Poetry. Edited by Alice Goode-Elman with a foreword by Louis Asekoff. "Richard Elman was an authentic man of letters and of conscience. Writing was his life, writing as an act of personal testimony and witness. At whatever cost he spoke truth to power and however painful, he spoke truth to himself. At his best, he wrote as though there were a direct line from his heart to his hand. While he published highly-praised novels, short stories, essays, memoirs, criticism, social commentary, poetry was for Richard his first love, his daily bread, and his life line. [His poems are] astonishing in [their] immediacy, an urgent communiqué from the front lines of consciousness, the ink hardly dry on the page. All of the previously published poems are enriched [in this collection] by thirty years of several hundred newly collected poems. The poems, like most of Richard Elman's poetry, are 'occasional,' in the sense that they rose from the moment of their conception. At their best they capture that moment in all its immediacy and, at times, transcend it." —Louis Asekoff
"Every lover of poetry will relish this gorgeous collection by the late Richard Elman. I was up all night reading it, and I found myself diving into it again over coffee in the morning, for it rewards study. The poems have the clarity of Larkin or Heaney and the verve of a great New York School poet like Frank O'Hara. At a time when too much poetry concerns itself with abstraction, this insightful, heart-rending poet tackles the broadest range of human experience—love and sex and grief, doubt and terror and joy. Elman doesn't flinch from the hard truths, and the reader is richer for having his words."—Mary Karr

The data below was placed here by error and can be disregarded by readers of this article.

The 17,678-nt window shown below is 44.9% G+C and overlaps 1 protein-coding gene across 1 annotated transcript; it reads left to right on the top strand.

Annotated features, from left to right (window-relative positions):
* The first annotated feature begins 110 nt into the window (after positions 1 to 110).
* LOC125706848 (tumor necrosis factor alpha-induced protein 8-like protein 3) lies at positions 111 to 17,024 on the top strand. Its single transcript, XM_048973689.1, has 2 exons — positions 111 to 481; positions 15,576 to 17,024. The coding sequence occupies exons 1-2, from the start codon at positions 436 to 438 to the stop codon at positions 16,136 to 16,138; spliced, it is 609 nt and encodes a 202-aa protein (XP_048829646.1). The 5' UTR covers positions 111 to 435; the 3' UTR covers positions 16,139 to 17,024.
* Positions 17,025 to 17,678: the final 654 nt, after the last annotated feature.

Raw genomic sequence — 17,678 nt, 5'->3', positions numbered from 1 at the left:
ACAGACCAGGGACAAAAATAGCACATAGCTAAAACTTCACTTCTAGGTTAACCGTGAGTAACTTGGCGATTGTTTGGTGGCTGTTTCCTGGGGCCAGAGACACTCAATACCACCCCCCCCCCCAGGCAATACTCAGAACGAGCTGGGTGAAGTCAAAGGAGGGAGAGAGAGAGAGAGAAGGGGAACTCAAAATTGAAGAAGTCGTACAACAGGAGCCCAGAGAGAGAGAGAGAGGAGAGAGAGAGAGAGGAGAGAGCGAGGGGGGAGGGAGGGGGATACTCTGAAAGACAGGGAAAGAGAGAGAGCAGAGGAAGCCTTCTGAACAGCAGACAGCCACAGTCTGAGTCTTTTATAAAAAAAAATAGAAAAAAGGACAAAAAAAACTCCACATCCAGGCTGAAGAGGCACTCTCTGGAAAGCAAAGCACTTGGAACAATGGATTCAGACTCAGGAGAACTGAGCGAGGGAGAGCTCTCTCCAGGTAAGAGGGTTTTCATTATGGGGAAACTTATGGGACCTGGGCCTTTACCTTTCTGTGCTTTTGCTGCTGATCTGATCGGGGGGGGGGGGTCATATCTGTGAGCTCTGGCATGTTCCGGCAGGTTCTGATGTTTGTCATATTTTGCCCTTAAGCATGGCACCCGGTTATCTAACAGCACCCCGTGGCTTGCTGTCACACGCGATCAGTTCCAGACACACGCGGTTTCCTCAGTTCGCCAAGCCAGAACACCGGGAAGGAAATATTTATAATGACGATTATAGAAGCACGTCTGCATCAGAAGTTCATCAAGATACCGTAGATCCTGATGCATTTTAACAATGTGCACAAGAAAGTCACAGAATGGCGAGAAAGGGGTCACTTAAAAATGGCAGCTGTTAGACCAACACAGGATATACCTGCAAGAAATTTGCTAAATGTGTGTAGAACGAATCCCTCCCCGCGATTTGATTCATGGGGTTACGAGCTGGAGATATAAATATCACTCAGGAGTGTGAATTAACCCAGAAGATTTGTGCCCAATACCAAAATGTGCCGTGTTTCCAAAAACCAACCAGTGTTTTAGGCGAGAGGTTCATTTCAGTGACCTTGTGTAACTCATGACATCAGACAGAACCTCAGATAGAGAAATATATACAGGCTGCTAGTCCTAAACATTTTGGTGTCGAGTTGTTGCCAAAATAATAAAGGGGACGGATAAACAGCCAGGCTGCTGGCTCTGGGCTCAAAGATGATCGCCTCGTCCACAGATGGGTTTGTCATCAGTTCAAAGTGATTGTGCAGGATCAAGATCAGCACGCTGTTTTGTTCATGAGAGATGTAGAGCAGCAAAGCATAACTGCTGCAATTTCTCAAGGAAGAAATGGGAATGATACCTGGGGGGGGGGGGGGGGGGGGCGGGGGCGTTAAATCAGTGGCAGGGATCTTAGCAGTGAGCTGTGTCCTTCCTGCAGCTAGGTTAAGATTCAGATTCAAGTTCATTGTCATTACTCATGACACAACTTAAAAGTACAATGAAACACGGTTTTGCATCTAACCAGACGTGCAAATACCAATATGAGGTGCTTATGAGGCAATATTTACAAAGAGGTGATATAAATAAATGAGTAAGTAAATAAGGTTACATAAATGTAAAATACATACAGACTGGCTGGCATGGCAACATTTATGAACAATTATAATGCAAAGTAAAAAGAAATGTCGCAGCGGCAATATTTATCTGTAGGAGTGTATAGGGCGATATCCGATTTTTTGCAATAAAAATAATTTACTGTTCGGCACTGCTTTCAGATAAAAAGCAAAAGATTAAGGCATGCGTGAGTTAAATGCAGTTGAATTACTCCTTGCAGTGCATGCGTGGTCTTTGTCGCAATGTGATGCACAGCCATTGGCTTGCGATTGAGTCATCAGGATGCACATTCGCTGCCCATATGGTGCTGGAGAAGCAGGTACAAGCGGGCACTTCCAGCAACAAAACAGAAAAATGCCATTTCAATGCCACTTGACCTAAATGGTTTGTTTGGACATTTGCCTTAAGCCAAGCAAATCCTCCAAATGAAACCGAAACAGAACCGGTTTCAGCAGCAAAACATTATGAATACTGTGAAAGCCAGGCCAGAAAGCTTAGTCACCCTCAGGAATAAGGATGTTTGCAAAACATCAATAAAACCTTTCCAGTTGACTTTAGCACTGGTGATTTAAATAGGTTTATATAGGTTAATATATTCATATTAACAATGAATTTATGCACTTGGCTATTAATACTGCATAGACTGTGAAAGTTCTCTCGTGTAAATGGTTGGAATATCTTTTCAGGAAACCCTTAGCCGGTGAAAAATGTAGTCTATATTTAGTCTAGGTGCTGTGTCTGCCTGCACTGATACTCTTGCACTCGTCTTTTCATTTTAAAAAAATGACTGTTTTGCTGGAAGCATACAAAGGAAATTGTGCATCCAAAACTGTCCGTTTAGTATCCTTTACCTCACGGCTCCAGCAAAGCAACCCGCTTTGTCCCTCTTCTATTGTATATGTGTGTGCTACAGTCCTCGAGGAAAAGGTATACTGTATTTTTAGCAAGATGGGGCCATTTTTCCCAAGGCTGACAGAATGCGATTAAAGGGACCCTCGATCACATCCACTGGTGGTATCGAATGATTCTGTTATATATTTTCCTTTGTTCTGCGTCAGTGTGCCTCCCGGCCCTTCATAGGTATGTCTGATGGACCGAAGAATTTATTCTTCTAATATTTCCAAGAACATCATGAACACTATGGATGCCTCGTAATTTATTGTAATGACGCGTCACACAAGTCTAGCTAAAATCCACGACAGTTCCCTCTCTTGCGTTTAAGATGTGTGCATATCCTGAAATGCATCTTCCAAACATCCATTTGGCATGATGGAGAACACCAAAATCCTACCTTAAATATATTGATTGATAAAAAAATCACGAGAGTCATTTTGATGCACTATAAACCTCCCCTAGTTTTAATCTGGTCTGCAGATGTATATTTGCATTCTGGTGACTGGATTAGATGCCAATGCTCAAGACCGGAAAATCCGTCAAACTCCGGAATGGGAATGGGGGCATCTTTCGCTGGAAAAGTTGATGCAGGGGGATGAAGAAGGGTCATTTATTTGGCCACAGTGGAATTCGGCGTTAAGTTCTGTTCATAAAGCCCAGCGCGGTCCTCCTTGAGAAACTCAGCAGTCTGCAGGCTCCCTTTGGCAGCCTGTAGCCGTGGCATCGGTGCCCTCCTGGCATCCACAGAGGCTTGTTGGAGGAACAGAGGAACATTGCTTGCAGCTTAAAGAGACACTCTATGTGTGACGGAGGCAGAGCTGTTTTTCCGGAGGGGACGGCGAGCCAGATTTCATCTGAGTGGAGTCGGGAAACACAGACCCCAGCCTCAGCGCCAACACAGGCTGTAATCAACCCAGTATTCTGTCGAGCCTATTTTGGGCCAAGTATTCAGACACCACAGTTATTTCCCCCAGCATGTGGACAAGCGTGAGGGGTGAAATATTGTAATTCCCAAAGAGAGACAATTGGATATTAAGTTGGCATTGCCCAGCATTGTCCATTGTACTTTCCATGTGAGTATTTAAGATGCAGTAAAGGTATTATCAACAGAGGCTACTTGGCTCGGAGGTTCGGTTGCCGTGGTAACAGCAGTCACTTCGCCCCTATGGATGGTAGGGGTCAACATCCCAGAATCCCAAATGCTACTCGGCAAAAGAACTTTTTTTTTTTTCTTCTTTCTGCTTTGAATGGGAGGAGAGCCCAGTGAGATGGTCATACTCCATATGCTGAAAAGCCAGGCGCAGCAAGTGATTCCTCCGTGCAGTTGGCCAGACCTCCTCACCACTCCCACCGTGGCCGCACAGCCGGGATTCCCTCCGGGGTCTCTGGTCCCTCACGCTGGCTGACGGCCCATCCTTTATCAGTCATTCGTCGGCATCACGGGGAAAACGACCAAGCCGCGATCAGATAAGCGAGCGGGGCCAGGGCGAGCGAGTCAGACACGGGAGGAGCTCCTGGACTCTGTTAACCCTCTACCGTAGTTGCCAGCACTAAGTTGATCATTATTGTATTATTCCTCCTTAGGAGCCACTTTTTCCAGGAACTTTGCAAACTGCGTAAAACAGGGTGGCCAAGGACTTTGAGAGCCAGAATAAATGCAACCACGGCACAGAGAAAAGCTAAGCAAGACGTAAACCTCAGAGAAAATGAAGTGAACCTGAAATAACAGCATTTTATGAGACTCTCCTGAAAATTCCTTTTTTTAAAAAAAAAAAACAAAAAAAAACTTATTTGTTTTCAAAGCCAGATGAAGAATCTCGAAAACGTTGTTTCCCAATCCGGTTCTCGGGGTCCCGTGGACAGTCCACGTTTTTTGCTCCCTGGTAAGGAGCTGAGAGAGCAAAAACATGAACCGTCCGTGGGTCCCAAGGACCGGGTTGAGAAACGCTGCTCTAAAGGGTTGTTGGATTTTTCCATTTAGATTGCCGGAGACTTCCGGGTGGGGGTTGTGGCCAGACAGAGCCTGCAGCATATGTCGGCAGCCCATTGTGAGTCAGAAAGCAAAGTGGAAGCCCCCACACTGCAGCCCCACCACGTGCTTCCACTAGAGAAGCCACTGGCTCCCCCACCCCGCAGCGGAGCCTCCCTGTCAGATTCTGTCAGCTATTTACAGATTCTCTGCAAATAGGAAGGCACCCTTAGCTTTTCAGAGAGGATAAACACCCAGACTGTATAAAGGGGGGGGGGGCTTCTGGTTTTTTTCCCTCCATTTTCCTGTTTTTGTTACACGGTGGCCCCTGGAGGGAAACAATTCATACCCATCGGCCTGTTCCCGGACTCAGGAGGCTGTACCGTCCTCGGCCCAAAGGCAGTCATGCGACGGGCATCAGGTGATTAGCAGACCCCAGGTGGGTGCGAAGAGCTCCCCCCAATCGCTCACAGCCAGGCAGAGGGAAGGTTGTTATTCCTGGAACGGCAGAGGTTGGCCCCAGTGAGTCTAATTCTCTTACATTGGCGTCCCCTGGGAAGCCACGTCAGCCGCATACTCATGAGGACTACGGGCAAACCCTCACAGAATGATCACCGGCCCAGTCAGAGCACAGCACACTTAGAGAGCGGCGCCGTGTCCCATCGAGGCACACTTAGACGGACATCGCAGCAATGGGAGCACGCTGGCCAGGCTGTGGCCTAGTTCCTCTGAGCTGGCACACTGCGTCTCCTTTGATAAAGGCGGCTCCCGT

"This capacious collection of Richard's poetry demonstrates a wide range of moods and subjects and a voice that is instantly recognizable for its authenticity. All his senses were amazingly alert and he confronted an often difficult and incoherent world with a spiritual equipoise and an impressive capacity for innocent joy. In compiling this fine body of work, his widow has performed a service to his memory, his audience, and to American literature."—David R. Slavitt
"Richard Elman's was an original and an impassioned voice—never silenced if now, alas, stilled. Best known as a writer of prose—both fiction and non-fiction—he had an enduring devotion to poetry as well. Always, he was working at it, always reading and reciting it; the work of words was, for Richard, a life-long game to play. It's a privilege and pleasure to hear him sing again."—Nicholas Delbanco
Richard Elman (1934-1997) was the author of numerous works of fiction, and non-fiction, and four poetry collections: The Man Who Ate New York (1975), Homage To Fats Navarro (1978), In Chontales (1980), and, from Junction Press, CATHEDRAL-TREE-TRAIN (1992). He was a producer for WBAI (Pacifica) and commentator for "All Things Considered." He taught at numerous universities and colleges, including Stony Brook, Bennington, Columbia, Sarah Lawrence, Notre Dame, the University of Pennsylvania, and the University of Arizona.
Author City: USA